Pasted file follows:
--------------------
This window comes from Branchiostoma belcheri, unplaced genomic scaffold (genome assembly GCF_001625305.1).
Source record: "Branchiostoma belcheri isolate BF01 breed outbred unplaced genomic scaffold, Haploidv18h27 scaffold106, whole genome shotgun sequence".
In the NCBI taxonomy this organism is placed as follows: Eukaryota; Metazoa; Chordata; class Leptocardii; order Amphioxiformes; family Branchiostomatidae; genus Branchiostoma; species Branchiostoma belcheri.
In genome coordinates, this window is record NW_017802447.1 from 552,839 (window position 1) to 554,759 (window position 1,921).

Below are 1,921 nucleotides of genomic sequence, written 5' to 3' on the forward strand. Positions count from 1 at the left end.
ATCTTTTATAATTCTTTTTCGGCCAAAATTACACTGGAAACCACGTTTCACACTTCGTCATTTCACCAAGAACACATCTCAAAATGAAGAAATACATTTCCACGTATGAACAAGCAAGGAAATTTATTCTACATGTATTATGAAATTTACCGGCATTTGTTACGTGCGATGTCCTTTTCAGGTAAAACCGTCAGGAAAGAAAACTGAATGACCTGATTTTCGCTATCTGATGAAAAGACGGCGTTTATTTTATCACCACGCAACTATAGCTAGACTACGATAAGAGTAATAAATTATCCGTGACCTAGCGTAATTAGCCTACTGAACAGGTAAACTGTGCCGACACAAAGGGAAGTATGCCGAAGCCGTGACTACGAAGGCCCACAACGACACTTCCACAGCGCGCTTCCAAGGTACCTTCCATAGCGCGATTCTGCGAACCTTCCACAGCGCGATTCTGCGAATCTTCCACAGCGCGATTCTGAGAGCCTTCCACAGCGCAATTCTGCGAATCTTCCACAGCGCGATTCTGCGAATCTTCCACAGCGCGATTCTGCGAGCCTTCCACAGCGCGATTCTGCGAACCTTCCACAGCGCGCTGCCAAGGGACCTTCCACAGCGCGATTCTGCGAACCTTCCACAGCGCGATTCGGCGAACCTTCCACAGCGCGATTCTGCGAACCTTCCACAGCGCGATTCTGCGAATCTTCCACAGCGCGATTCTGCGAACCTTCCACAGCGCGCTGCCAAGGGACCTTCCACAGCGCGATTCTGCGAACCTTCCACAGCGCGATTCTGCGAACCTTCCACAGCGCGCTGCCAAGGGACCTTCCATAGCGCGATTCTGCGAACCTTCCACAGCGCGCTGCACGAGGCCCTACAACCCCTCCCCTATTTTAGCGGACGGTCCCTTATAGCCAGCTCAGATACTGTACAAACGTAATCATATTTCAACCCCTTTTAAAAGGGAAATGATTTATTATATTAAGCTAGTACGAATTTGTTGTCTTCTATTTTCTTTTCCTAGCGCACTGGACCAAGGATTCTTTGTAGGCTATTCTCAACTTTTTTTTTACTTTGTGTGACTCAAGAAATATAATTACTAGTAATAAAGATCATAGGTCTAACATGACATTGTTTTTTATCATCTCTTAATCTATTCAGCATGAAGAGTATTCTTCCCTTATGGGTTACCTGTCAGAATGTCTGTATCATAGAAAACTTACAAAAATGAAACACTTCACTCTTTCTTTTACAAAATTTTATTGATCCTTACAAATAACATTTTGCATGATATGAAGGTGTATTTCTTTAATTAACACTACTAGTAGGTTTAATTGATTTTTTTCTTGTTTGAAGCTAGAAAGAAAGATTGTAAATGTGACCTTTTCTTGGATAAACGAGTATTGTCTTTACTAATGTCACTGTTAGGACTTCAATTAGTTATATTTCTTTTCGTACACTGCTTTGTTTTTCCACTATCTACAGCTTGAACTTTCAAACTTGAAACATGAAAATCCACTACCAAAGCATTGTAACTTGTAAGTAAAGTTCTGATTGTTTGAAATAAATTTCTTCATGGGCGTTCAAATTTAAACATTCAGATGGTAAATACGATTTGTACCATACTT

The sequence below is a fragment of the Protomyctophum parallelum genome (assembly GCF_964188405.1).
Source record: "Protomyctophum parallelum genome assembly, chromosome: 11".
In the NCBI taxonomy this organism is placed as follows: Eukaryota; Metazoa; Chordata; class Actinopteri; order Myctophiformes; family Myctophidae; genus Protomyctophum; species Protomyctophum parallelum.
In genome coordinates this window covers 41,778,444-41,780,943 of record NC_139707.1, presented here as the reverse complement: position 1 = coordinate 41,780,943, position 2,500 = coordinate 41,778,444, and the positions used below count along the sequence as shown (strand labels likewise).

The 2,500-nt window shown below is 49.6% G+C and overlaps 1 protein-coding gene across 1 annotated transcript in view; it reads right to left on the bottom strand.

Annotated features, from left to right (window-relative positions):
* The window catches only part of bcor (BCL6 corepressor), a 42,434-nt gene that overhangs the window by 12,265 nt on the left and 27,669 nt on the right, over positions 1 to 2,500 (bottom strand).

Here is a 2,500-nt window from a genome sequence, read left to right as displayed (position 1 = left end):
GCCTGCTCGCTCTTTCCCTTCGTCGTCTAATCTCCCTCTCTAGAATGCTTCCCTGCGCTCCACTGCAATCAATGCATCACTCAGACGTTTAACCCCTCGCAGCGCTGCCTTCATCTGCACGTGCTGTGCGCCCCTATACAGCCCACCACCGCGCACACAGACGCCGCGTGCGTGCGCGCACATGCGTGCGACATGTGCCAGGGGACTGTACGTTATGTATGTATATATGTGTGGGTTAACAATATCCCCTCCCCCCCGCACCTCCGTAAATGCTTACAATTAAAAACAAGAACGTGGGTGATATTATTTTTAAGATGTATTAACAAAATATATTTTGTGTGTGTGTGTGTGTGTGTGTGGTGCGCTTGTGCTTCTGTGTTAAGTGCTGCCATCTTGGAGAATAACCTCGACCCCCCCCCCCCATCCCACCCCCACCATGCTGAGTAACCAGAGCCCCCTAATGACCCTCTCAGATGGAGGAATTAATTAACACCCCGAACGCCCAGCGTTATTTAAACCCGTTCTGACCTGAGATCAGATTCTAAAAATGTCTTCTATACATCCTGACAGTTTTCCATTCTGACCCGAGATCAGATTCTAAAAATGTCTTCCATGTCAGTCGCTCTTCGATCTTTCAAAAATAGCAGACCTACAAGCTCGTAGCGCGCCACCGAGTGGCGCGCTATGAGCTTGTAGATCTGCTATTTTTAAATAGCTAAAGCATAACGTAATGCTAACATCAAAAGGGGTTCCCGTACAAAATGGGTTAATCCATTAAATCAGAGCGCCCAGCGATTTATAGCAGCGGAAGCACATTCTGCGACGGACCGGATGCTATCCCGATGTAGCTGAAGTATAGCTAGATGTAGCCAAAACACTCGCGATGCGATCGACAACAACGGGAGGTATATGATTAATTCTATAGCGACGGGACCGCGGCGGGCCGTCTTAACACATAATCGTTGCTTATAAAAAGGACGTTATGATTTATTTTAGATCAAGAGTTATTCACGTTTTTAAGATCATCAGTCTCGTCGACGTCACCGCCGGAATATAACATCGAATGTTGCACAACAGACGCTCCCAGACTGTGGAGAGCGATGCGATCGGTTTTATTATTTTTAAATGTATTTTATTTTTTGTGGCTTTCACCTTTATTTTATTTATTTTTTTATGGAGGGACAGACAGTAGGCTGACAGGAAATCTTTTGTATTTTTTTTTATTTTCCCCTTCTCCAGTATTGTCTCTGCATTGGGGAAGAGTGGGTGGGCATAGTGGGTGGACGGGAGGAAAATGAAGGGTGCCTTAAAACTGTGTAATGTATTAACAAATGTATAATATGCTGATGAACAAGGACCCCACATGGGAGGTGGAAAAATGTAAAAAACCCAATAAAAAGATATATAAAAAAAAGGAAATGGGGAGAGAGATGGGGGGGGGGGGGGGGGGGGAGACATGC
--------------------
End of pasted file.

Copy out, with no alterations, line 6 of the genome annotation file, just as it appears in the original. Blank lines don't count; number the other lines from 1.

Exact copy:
ATCTTTTATAATTCTTTTTCGGCCAAAATTACACTGGAAACCACGTTTCACACTTCGTCATTTCACCAAGAACACATCTCAAAATGAAGAAATACATTTCCACGTATGAACAAGCAAGGAAATTTATTCTACATGTATTATGAAATTTACCGGCATTTGTTACGTGCGATGTCCTTTTCAGGTAAAACCGTCAGGAAAGAAAACTGAATGACCTGATTTTCGCTATCTGATGAAAAGACGGCGTTTATTTTATCACCACGCAACTATAGCTAGACTACGATAAGAGTAATAAATTATCCGTGACCTAGCGTAATTAGCCTACTGAACAGGTAAACTGTGCCGACACAAAGGGAAGTATGCCGAAGCCGTGACTACGAAGGCCCACAACGACACTTCCACAGCGCGCTTCCAAGGTACCTTCCATAGCGCGATTCTGCGAACCTTCCACAGCGCGATTCTGCGAATCTTCCACAGCGCGATTCTGAGAGCCTTCCACAGCGCAATTCTGCGAATCTTCCACAGCGCGATTCTGCGAATCTTCCACAGCGCGATTCTGCGAGCCTTCCACAGCGCGATTCTGCGAACCTTCCACAGCGCGCTGCCAAGGGACCTTCCACAGCGCGATTCTGCGAACCTTCCACAGCGCGATTCGGCGAACCTTCCACAGCGCGATTCTGCGAACCTTCCACAGCGCGATTCTGCGAATCTTCCACAGCGCGATTCTGCGAACCTTCCACAGCGCGCTGCCAAGGGACCTTCCACAGCGCGATTCTGCGAACCTTCCACAGCGCGATTCTGCGAACCTTCCACAGCGCGCTGCCAAGGGACCTTCCATAGCGCGATTCTGCGAACCTTCCACAGCGCGCTGCACGAGGCCCTACAACCCCTCCCCTATTTTAGCGGACGGTCCCTTATAGCCAGCTCAGATACTGTACAAACGTAATCATATTTCAACCCCTTTTAAAAGGGAAATGATTTATTATATTAAGCTAGTACGAATTTGTTGTCTTCTATTTTCTTTTCCTAGCGCACTGGACCAAGGATTCTTTGTAGGCTATTCTCAACTTTTTTTTTACTTTGTGTGACTCAAGAAATATAATTACTAGTAATAAAGATCATAGGTCTAACATGACATTGTTTTTTATCATCTCTTAATCTATTCAGCATGAAGAGTATTCTTCCCTTATGGGTTACCTGTCAGAATGTCTGTATCATAGAAAACTTACAAAAATGAAACACTTCACTCTTTCTTTTACAAAATTTTATTGATCCTTACAAATAACATTTTGCATGATATGAAGGTGTATTTCTTTAATTAACACTACTAGTAGGTTTAATTGATTTTTTTCTTGTTTGAAGCTAGAAAGAAAGATTGTAAATGTGACCTTTTCTTGGATAAACGAGTATTGTCTTTACTAATGTCACTGTTAGGACTTCAATTAGTTATATTTCTTTTCGTACACTGCTTTGTTTTTCCACTATCTACAGCTTGAACTTTCAAACTTGAAACATGAAAATCCACTACCAAAGCATTGTAACTTGTAAGTAAAGTTCTGATTGTTTGAAATAAATTTCTTCATGGGCGTTCAAATTTAAACATTCAGATGGTAAATACGATTTGTACCATACTT